Note that if you want to remove a book from the library, that code would also need to handle removing it from these two dictionaries.

The price below some threshold is a bit trickier. You can either live with the linear time or you could keep the books in a heap, which is sorted by price. Then you would insert the book at the right position and could do a binary search for all books below some price. But this is a bit more involved and I don't have the time to write an example solution for that, right now.

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6
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There is problem with implementation because of lack of imagination in Object Oriented style. With more experience you will have better ideas. ;)

OOP is mainly about objects. What you created looks like your Libraries are Books. I do not think Book is extending Library. Instead (from my point of view) Library contains many Books.

As suggested the application could consist of two classes. The Library and the Book.

Lets create this application in iterations.

First iteration gives you objects

  • create class Book containing name, author, ISBN, price
  • create class Library containing books collection (set, list) or array

Now what you have - you can get book (if you know which book you want) from the Library.

Second iteration brings new methods

Wanted methods are add books, search for ISBN and search by authors name or finding lower priced books. Well these could be other functions on top of different collections.

As my preferred language is Java I will just give suggestions:

  • Add books should be on top of the books collection in Library
  • search for ISBN would be well crafted for Map (ISBN, Book)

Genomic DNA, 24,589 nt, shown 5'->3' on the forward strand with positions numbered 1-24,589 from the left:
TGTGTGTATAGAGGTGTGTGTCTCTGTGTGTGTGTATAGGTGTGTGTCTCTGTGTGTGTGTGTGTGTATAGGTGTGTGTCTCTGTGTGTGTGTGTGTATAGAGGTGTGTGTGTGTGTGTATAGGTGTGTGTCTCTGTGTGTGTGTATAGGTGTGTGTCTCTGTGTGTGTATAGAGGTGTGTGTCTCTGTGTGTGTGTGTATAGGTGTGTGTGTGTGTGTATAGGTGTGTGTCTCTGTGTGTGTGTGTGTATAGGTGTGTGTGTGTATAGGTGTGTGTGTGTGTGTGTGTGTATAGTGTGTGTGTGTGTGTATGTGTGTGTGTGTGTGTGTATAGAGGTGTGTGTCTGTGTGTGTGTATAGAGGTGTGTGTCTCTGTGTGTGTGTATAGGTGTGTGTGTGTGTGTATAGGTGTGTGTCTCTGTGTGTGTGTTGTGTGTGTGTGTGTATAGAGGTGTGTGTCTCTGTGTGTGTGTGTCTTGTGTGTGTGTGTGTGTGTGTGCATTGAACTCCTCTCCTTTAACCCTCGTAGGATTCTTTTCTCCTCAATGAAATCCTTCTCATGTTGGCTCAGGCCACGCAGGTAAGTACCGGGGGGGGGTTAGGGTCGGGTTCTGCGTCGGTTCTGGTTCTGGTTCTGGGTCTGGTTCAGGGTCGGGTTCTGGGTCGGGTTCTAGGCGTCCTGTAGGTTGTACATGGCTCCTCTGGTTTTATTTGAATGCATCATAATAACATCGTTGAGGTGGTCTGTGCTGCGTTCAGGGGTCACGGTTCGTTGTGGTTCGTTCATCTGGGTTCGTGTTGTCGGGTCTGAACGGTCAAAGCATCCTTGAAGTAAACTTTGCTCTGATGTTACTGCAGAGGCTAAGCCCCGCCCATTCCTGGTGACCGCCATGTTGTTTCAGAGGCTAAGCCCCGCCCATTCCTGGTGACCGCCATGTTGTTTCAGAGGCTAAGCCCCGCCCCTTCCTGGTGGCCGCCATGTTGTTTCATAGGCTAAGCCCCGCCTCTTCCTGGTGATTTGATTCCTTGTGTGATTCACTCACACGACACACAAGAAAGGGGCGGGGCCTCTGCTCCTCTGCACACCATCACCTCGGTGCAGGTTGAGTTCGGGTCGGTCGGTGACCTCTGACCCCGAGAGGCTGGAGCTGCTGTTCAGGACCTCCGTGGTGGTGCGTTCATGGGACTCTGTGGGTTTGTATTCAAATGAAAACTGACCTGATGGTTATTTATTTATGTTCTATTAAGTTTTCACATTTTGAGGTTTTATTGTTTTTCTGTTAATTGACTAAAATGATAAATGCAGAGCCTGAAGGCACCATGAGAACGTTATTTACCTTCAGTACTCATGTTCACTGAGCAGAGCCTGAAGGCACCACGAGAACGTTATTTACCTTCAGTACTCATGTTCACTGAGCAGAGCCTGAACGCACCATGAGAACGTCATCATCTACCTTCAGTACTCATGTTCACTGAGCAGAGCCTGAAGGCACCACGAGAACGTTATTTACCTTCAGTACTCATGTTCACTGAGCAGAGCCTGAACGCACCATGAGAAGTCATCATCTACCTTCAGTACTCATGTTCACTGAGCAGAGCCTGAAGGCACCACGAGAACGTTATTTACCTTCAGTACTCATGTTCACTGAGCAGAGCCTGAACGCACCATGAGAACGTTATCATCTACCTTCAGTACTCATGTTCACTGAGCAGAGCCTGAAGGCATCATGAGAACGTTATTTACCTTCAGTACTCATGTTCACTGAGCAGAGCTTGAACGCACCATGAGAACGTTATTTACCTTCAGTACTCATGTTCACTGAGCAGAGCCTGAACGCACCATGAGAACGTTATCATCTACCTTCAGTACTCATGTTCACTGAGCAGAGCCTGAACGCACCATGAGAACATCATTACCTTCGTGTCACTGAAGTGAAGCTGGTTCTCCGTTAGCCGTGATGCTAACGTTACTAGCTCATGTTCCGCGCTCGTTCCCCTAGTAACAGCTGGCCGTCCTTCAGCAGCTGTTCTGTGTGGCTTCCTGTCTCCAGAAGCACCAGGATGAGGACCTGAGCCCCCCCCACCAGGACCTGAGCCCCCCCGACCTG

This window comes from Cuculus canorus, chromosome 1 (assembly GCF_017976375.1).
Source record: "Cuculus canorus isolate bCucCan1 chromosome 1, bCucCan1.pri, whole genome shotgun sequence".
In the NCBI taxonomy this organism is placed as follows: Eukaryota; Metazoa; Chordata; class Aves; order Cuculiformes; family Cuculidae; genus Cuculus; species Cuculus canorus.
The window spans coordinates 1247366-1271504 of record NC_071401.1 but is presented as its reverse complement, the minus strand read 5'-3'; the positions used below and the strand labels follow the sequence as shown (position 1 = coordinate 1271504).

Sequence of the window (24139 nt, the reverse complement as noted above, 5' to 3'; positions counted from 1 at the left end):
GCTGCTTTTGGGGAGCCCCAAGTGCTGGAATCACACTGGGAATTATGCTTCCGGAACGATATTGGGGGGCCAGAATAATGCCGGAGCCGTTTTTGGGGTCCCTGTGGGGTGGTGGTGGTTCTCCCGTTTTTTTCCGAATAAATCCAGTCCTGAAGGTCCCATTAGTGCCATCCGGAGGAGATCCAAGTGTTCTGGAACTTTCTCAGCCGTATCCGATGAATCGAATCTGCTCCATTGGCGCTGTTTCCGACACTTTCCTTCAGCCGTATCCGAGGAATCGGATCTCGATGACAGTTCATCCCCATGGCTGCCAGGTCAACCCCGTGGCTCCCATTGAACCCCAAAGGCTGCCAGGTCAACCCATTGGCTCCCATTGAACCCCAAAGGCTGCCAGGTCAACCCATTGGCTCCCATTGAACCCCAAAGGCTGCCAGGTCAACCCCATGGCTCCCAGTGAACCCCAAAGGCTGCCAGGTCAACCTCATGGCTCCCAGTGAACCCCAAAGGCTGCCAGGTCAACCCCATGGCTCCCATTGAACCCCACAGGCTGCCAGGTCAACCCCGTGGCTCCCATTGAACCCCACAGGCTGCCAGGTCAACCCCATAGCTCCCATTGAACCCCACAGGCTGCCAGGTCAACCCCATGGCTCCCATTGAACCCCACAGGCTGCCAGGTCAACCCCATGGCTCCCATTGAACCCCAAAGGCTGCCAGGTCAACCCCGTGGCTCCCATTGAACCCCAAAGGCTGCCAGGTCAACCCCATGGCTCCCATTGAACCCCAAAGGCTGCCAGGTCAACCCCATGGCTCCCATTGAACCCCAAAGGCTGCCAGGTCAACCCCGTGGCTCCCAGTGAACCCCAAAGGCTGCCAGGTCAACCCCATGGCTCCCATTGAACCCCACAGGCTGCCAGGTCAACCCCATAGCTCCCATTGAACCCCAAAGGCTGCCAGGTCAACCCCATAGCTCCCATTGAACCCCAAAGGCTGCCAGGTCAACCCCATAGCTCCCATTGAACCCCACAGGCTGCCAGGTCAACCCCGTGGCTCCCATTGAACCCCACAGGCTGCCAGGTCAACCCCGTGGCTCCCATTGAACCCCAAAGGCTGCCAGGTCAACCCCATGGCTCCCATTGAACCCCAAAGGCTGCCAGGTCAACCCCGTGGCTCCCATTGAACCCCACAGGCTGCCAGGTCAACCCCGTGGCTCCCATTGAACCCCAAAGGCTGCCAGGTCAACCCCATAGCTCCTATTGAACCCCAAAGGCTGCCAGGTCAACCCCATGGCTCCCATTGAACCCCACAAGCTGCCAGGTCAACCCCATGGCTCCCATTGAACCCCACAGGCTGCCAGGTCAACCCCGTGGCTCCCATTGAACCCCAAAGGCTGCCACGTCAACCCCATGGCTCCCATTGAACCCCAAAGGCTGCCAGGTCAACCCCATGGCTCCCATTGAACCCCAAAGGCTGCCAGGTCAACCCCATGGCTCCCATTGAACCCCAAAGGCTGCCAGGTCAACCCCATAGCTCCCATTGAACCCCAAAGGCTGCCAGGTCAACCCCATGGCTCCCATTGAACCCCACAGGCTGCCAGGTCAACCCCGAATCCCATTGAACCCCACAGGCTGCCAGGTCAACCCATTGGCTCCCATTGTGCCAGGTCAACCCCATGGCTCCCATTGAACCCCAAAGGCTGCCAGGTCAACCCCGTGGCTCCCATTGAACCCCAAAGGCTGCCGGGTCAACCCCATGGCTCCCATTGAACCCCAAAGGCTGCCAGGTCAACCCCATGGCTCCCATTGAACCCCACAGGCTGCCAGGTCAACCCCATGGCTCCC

• search for authors name would be well crafted for MultiMap (author name, Book)
    • Parameters: First name and Last name, maybe even year when born..
  • finding books with lower price would be nicely done with Map (price, Book)

Third iteration would be for optimizations

Well basically to find better ideas for implementations. It would not be necessary to add Book to 3 different collections. Instead it could be nice to add Book to one collection and query it from different.

Example:

HashMap<ISBN, Book> booksMap
HashMultiMap<Author, ISBN> authorsBooks - like HashMap<Author, List<ISBN>>
TreeMap<Price, ISBN> booksByPrice

and after finding ISBNs use it on bookMap (to get the Book and not just ISBN).

Reasons why I used those Maps:

HashMap is O(1) (aka. instant) while having good hash function and size.

TreeMap has sorted keys with reasonable O(log(n)) and therefore just iterating over books until price < maxPrice could be fine.

There could be reasons why to choose different collections, but just to display the last step I chose the simplest case.

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1
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Personally I would abstract it more and start with a book class which has all the information about that specific book and then just have a library class which brings all the books together and deals with them. Maybe even have a user class which holds the information for each user